The Pacific Northwest (that’s the PNW to you cool kids) is a heaven for beer-mongers. Craft breweries are popping up like weeds, invading small towns and doubling up on city blocks. At the moment there’s almost 500 between Oregon and Washington and that number is ever-increasing season to season.
Though I’ve been to nowhere near all the breweries in the area, I’ve been to enough (read: 60 or so, and yes, I count my visits to all McMenamin’s establishments as one brewery total) to gauge what my personal favorites and most highly recommended locales are.
Holy Mountain, Washington: Occult themed beers with a cult following.
Seattle’s King County has over 100 breweries within its limits, but when Holy Mountain has a bottle release the city takes notice. The brewers here have a taste for Metal music which is visible in the occult-styled branding and in beer titles like “The Witchfinder”, “Demonteller”, “Transfiguration” and “The Gray Tower”; farmhouse saisons all. Not a one trick pony though, Holy Mountain can brew an excellent witbier and weizenbock, but the saisons are what they do best.
For such bleak beer themes the taproom is surprisingly light. The taphouse is located in an industrial warehouse Northwest of downtown, between a party supply store and a dry cleaner, but walk in and sunlight ricochets off the white walls and subway tile bar backsplash.
Visit in the summer and you’ll sip sour drafts in front of a rolled-up garage door, enjoying the breeze off Puget Sound rolling in while you watch train cars chug slowly by. Think of it as farmhouse funk with a dark and light side.
Upright, Oregon: Needle in a haystack brewery with minimalist interior.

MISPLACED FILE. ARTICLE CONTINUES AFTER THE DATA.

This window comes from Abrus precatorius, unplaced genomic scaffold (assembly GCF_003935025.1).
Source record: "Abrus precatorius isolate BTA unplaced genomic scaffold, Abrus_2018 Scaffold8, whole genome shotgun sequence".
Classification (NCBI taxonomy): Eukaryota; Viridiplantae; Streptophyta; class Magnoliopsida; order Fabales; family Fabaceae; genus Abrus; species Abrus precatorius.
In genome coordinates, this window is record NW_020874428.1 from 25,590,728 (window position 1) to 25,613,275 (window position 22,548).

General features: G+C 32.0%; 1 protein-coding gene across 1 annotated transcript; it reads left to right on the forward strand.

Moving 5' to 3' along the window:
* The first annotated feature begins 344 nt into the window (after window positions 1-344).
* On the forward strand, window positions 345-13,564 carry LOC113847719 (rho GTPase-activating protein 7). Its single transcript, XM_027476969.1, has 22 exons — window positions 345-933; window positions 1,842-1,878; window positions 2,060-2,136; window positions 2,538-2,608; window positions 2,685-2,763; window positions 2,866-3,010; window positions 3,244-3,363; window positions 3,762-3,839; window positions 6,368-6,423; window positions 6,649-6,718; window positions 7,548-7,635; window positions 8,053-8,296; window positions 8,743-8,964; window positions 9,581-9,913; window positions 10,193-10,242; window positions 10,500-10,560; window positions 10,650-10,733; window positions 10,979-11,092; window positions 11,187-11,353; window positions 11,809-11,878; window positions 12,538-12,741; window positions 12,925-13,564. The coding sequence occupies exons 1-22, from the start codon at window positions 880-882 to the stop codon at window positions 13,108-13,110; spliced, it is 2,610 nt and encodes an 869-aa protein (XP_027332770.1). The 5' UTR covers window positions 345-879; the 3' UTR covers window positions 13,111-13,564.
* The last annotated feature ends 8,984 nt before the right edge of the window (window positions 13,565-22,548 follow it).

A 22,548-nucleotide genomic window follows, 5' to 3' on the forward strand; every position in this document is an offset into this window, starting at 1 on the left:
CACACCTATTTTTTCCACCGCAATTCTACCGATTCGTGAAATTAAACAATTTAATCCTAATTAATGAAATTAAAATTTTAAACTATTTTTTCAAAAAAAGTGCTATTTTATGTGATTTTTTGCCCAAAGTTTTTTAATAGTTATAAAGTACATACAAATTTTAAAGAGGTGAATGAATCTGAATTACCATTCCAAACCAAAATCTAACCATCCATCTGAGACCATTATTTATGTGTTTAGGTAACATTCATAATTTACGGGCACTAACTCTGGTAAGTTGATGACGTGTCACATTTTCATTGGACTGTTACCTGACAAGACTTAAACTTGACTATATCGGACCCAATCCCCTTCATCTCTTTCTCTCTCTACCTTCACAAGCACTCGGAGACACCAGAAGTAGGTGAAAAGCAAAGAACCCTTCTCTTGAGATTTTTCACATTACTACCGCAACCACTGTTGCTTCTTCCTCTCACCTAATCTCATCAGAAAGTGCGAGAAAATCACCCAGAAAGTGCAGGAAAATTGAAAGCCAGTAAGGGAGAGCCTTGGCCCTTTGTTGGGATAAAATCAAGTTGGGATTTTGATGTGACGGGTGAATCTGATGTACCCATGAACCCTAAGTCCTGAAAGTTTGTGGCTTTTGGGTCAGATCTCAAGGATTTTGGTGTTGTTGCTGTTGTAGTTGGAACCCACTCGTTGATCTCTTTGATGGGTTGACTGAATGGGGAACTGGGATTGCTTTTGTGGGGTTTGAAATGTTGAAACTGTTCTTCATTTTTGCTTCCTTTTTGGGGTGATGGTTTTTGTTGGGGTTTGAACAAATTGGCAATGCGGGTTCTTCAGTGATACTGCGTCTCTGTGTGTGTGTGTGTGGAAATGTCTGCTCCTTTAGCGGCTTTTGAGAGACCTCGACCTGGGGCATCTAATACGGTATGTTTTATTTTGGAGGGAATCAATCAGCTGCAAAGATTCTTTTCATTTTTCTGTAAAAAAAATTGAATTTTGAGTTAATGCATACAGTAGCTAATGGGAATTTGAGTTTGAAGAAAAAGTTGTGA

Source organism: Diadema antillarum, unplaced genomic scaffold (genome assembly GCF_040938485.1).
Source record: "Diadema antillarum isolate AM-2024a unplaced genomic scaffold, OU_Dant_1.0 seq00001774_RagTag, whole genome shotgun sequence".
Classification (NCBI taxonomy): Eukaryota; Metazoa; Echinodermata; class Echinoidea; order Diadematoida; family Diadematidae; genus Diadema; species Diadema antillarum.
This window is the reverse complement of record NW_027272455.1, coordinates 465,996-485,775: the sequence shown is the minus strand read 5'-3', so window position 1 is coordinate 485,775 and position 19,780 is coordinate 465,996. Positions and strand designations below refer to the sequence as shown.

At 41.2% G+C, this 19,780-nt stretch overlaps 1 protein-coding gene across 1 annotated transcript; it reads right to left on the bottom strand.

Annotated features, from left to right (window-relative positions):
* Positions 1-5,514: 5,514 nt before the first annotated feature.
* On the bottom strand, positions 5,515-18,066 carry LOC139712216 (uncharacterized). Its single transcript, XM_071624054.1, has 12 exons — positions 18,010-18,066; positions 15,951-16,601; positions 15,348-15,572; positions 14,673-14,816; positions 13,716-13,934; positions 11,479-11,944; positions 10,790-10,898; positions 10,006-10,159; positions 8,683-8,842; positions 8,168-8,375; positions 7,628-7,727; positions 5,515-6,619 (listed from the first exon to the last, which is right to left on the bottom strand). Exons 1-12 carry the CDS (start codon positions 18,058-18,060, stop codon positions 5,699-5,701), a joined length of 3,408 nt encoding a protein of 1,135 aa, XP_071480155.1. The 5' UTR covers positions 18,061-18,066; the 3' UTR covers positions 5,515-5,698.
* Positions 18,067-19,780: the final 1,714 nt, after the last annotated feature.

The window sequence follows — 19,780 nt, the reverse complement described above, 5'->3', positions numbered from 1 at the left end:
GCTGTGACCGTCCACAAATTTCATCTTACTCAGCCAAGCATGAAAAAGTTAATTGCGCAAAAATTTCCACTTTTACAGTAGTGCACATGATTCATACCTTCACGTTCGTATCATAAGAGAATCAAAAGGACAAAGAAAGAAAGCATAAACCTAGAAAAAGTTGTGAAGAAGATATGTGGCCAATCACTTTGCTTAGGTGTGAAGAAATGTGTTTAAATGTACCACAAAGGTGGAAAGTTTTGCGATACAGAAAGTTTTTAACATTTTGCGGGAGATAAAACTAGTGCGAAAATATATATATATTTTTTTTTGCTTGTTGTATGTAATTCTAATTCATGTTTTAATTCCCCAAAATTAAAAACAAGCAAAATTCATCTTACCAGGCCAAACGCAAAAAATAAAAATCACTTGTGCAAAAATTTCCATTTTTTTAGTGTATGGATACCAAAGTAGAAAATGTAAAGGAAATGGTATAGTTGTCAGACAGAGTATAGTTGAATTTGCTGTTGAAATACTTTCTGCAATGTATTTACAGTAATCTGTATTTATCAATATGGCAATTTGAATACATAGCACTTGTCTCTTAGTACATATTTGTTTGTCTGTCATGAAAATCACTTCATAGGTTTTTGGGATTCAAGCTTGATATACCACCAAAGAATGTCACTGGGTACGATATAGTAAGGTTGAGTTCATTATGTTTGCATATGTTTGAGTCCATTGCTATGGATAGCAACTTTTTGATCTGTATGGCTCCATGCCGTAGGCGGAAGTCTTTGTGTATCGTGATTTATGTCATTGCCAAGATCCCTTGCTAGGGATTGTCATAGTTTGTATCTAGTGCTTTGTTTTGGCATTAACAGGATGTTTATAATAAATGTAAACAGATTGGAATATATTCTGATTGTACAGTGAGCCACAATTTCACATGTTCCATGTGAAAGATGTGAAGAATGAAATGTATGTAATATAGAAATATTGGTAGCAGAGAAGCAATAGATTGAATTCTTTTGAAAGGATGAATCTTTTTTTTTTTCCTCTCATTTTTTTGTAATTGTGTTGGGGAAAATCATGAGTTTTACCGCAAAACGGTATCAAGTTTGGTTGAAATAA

This may be one of the hardest to find breweries in Portland. There’s certainly more out of the way breweries in the city, but at Upright you can arrive at the exact spot, 240 North Broadway, and still be totally lost. Located in the basement of an office building, you’ll make a circle around the main floor wondering Is this it? It doesn’t look like it, hop into the elevator and journey to the basement, see a bunch of gym bathrooms, get confused, take the elevator to the mezzanine, see nothing, then go home. Push through the madness, I implore you. Once you hit those bathrooms in the basement turn right and you’ll be golden.
Greeting you will be a bare-bones establishment. While some of the city’s breweries will be zomg so cool, this place doesn’t look like it’s trying (or it’s trying really hard to not try and it’s paying off). There’s a chalkboard menu on the wall, a few wooden picnic tables to sit at, and otherwise you’re camping out on the wet concrete floor next to fermenting beers.
Upright will add a really lovely bitter, lager or IPA into their mix, but don’t be fooled. Their farmhouse saisons are what you really want. Making their name on saisons dubbed “four”, “five” and “six”, if you find one of those bottles, grab it. Otherwise they have plenty of great options on tap to get a sampler of, then a glass of, then a bottle of… just remember you have to find your way back out.
Cloudburst, Washington: IPA Valhalla.
Do you enjoy west coast IPAs that are stuffed with hops, hops and more hops? Good, because Cloudburst is IPA crazy and always has a perfect rendition on draft. “Which should I order?” you may ask. Answer: Doesn’t matter. Each version brewed up is cloudy and creamy and completely unique, yet always fitting within the overall “style” of the brewery. Blindly line up one IPA from the brewery alongside ten from its competitors and you can pick out the Cloudburst brew from the bunch.